Its day like that that make all the marking and drudgery and explaining and re-explaining worth it! So I guess I love my friends AND my students and everyone else!

Birthdays rock!

The only negative (unless you count the fly in Luke's drink) is that I got an email from teh faculty saying that they won't fund my trip overseas to do lab work. Not sure what I'm going to do... Plus I got an email saying that the equipment we just sent off for a service (a week ago) has not yet arrived in the states, which means that I won't be able to begin fieldwork on schedule. So if I have to postpone fieldwork ANd lab work to next year, it'll make my life very difficult. I'm going off now to try and make a plan!

Tuesday, April 15, 2008

looking back

So tomorrow is my birthday, and I feel like indulging in some reminiscing about the last year. Because I can!

It's weird, I feel like I've never actually been 22. about 8 months ago I though I was 23 for some reason, and have been preparing to turn 24. Except that I'm still 22. Almost exactly a year ago I took my first long trip that I drove on (previously the furthest I had ever driven was a 150km field trip), taking myself 950km away from home all alone. I spent my birthday at Augrabies, the most beautiful place in the world, and spent the day watching some pretty awesome lizards. I drove home the next day. On the way down my CD player stopped working, so I ended up spending 11 hours listening to OFM (the sound of central south africa), with their million repeats of Justin Timberlake songs, and weird adverts for butcheries ("Manny's meat, waar goeie vriende...MEAT!"). On the way home I listened to it again. That was the day of the highschool shootings in the US, so I had a rather unpleasant trip back, thinking about violence, and kids, and what it all means.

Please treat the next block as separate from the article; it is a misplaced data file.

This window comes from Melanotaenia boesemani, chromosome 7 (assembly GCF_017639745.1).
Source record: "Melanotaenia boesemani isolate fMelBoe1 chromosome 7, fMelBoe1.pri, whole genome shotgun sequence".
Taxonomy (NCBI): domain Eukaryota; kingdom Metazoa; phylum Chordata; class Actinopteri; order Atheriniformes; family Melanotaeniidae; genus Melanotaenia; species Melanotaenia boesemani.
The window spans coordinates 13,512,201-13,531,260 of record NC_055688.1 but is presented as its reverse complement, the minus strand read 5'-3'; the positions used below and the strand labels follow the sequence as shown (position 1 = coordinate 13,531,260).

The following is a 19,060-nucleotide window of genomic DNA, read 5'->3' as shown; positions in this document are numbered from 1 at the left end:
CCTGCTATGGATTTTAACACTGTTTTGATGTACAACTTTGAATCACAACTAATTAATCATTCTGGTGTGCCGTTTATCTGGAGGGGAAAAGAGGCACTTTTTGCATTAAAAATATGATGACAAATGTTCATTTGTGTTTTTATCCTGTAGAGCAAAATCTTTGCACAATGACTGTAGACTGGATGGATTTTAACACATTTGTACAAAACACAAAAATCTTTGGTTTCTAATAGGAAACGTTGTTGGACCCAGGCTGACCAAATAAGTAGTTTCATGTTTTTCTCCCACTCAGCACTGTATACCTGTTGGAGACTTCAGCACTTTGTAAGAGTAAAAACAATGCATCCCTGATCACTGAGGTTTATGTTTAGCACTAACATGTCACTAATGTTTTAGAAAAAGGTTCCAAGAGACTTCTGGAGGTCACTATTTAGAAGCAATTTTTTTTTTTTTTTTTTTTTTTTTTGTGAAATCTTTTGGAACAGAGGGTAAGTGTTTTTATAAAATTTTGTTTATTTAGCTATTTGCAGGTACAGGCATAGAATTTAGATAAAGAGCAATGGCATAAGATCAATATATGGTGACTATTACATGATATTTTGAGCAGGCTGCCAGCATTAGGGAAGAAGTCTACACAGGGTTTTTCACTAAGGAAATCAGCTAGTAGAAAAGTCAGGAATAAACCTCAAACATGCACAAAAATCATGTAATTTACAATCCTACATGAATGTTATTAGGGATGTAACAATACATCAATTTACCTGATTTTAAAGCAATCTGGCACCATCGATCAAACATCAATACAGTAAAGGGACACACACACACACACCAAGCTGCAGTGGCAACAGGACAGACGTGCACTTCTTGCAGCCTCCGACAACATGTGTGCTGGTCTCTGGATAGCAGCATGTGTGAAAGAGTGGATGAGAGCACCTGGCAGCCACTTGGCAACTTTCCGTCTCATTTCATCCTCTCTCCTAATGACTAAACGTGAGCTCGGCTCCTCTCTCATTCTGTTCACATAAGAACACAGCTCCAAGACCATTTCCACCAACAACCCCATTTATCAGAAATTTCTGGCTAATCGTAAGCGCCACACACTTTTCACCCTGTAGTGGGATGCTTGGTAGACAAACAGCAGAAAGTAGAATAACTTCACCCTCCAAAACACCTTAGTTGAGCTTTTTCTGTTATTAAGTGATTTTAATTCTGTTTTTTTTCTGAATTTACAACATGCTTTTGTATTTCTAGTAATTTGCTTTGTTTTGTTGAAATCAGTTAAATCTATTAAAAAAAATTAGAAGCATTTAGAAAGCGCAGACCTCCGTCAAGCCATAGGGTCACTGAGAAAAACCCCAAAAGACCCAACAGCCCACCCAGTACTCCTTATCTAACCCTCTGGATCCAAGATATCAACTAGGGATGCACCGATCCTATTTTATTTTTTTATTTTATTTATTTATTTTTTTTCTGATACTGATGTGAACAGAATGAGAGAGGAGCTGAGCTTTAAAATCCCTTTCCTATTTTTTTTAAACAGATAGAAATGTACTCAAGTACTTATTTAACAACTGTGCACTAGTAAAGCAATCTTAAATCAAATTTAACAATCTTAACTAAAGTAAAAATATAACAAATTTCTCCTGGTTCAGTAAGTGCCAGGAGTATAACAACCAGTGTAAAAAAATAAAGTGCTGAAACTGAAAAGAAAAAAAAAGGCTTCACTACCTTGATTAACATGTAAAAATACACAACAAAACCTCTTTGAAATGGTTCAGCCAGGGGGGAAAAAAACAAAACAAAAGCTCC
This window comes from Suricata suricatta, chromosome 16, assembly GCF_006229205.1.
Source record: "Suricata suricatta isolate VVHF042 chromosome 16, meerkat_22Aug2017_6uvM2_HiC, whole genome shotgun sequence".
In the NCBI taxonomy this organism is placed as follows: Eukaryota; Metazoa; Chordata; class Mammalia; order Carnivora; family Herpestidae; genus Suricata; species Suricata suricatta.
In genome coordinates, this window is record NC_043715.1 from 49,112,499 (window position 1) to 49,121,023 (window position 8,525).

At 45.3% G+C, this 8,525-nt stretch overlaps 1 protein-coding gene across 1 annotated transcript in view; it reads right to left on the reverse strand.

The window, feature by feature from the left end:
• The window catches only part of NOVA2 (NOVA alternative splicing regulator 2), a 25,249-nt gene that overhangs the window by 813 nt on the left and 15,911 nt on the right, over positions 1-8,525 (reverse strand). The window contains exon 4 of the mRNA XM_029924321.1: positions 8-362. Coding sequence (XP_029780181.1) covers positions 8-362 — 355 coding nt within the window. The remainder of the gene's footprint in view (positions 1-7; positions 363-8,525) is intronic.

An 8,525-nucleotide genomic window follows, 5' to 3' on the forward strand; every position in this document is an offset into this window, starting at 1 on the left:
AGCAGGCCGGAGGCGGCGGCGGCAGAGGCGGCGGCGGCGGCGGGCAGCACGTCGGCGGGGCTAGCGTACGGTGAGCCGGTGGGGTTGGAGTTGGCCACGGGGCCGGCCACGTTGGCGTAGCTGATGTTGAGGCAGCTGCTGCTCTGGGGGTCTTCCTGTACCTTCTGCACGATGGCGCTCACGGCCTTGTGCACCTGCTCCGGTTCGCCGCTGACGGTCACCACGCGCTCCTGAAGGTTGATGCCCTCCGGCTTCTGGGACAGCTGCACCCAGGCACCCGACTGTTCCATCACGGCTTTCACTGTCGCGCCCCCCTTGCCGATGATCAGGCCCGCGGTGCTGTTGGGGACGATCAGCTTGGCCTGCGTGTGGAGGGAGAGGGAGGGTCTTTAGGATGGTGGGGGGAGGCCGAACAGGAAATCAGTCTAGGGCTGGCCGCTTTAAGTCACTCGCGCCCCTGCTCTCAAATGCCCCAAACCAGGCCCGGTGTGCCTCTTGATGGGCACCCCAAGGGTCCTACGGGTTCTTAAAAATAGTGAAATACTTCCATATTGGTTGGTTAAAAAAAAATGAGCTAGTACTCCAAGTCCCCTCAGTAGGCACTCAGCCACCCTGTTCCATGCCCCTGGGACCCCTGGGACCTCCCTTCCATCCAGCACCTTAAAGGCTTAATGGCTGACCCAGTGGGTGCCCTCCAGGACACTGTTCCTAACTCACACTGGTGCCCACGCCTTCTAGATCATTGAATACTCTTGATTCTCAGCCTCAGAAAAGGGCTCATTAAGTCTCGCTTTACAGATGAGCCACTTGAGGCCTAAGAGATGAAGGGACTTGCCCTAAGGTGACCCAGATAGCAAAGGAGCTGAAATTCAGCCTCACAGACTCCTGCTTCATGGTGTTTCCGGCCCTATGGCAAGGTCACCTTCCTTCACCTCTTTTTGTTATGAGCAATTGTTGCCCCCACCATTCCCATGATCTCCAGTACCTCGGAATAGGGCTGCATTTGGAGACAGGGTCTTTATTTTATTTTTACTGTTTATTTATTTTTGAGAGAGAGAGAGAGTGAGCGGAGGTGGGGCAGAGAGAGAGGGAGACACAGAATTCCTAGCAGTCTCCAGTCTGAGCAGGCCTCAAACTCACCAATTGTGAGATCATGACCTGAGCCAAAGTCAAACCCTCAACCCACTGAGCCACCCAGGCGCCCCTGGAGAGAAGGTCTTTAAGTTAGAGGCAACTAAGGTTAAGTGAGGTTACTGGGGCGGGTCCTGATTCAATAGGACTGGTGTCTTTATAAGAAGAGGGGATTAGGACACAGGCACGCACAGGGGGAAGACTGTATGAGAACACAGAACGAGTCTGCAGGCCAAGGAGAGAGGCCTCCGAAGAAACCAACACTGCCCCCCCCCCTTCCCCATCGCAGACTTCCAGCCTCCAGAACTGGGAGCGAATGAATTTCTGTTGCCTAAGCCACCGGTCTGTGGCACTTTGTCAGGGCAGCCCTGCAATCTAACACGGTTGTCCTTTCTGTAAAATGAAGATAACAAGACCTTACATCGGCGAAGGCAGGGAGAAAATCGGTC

The day after my birthday I also got my first ever ticket, for running a stop-street in a tiny town in the northern cape. The sign was almost hidden, the lines on the road were faded and it was raining. The people in front of me didn't stop so I didn't know it was there. Unfortunately, coming the other way was a van full of policemen on their way to lunch!

22 was the year when I came to grips with being a PhD student, and learned a lot about friendship and the incredible support I got in a decision to start a doctorate at 21. I still have days when I feel like I'm just pretending, like a little kid dressing up in adult's clothes that are waaay too big, but I also know that I ahve a supoprt system for days like that, and I'm eternally grateful!

I started geocaching, which has shown me exactly how much we walk past every day without knowing that its there! I went to the Wild coast for the first time and had my first real holiday in years! My brother got married (ok, I was still 21, but it was a big event!) as did a lot of my friends. I got tickbite fever for the first time! and sunstroke for the millionth. Elvis began his travels, after I got him in an experience where I laughed so hard I couldn't stand up!